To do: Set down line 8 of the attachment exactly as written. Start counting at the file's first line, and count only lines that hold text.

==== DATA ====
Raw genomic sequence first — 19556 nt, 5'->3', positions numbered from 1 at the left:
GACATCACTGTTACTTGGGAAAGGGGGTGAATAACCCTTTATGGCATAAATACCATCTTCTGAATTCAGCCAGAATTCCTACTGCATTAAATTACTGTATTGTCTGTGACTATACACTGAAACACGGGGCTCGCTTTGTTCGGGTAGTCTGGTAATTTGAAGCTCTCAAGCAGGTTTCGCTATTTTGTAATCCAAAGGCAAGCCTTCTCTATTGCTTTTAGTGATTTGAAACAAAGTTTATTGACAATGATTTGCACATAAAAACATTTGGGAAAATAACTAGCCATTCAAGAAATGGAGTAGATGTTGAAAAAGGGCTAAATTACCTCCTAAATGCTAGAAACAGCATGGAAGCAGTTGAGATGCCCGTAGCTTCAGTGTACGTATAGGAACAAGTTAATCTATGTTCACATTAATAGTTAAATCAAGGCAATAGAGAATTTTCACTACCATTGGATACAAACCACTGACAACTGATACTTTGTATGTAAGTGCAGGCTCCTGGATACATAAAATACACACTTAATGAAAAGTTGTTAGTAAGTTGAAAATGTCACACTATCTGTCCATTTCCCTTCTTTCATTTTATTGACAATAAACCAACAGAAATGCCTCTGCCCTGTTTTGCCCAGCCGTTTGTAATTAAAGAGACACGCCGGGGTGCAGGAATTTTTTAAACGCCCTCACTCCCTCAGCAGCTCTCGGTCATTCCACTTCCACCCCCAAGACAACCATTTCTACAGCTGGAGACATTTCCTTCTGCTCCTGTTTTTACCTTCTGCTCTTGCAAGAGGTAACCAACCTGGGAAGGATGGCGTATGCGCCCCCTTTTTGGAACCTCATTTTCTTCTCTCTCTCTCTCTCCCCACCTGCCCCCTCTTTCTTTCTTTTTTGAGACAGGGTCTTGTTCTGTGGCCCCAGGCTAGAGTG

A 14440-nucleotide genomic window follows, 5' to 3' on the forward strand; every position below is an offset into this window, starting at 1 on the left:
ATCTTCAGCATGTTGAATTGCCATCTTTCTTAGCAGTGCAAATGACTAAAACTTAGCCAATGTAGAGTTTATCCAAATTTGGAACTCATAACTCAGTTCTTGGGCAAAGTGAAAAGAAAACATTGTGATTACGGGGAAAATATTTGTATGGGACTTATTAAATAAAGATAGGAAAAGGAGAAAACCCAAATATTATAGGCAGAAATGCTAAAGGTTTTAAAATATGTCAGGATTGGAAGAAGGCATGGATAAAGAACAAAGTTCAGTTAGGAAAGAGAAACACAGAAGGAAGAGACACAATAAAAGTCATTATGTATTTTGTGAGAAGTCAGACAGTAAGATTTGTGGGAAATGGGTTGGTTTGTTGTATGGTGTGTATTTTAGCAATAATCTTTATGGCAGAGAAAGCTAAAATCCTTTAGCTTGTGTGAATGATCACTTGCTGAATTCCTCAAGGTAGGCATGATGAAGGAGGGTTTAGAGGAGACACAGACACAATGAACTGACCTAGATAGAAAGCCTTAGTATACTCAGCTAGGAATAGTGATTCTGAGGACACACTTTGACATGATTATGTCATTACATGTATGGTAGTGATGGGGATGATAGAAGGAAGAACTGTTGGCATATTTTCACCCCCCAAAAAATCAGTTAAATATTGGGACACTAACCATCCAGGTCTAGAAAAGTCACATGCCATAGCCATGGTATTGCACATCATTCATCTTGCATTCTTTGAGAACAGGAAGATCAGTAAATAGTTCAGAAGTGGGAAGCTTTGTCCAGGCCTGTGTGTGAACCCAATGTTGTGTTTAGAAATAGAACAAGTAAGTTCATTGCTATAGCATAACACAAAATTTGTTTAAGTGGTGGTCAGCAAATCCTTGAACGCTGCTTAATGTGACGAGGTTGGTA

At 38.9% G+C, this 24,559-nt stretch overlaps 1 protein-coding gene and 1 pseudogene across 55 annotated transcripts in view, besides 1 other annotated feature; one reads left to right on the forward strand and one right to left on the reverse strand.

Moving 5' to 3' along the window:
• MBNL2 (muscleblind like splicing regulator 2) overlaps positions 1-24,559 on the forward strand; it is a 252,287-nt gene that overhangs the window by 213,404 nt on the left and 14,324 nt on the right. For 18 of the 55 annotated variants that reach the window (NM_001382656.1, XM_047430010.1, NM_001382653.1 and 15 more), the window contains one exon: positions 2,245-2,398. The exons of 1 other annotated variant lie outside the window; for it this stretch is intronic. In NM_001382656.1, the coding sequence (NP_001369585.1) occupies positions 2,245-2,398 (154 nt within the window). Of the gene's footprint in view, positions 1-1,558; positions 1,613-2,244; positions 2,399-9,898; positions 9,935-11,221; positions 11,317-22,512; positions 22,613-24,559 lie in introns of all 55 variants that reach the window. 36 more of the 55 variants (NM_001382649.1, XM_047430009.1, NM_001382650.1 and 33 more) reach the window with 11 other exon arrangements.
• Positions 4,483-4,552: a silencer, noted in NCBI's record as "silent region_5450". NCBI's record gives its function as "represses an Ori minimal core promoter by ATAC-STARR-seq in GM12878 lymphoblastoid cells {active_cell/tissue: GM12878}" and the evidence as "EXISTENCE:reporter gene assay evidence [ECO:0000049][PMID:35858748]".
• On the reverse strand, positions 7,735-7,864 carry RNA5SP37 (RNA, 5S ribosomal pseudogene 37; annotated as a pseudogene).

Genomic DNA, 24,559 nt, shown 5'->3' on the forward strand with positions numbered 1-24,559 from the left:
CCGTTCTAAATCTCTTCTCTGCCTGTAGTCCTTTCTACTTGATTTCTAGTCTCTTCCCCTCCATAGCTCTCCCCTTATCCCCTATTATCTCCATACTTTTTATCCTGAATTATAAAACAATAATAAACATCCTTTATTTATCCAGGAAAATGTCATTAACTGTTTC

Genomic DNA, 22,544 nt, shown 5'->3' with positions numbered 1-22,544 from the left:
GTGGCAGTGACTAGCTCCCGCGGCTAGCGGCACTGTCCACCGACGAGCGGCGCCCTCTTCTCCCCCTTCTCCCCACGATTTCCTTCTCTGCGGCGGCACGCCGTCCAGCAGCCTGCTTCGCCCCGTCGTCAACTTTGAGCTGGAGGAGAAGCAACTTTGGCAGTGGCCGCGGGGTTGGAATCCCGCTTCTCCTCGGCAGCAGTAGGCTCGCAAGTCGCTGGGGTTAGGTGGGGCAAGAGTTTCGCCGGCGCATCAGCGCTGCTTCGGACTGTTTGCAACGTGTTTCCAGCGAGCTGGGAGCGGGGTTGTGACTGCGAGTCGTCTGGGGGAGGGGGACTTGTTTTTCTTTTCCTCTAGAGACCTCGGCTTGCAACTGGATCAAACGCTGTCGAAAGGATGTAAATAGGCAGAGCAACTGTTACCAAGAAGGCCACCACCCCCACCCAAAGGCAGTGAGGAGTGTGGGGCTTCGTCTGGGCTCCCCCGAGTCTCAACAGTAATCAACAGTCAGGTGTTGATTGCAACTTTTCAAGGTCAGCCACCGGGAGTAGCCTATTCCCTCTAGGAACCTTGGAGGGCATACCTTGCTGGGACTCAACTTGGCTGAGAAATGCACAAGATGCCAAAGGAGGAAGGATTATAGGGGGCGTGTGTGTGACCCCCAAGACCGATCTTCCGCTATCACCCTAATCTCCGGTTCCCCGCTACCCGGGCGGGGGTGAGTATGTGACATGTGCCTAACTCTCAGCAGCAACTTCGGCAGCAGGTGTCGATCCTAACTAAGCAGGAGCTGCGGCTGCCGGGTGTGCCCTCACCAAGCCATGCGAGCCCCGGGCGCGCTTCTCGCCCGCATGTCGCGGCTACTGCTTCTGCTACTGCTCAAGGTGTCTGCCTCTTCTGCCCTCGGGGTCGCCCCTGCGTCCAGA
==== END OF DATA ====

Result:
• Positions 4,483-4,552: a silencer, noted in NCBI's record as "silent region_5450". NCBI's record gives its function as "represses an Ori minimal core promoter by ATAC-STARR-seq in GM12878 lymphoblastoid cells {active_cell/tissue: GM12878}" and the evidence as "EXISTENCE:reporter gene assay evidence [ECO:0000049][PMID:35858748]".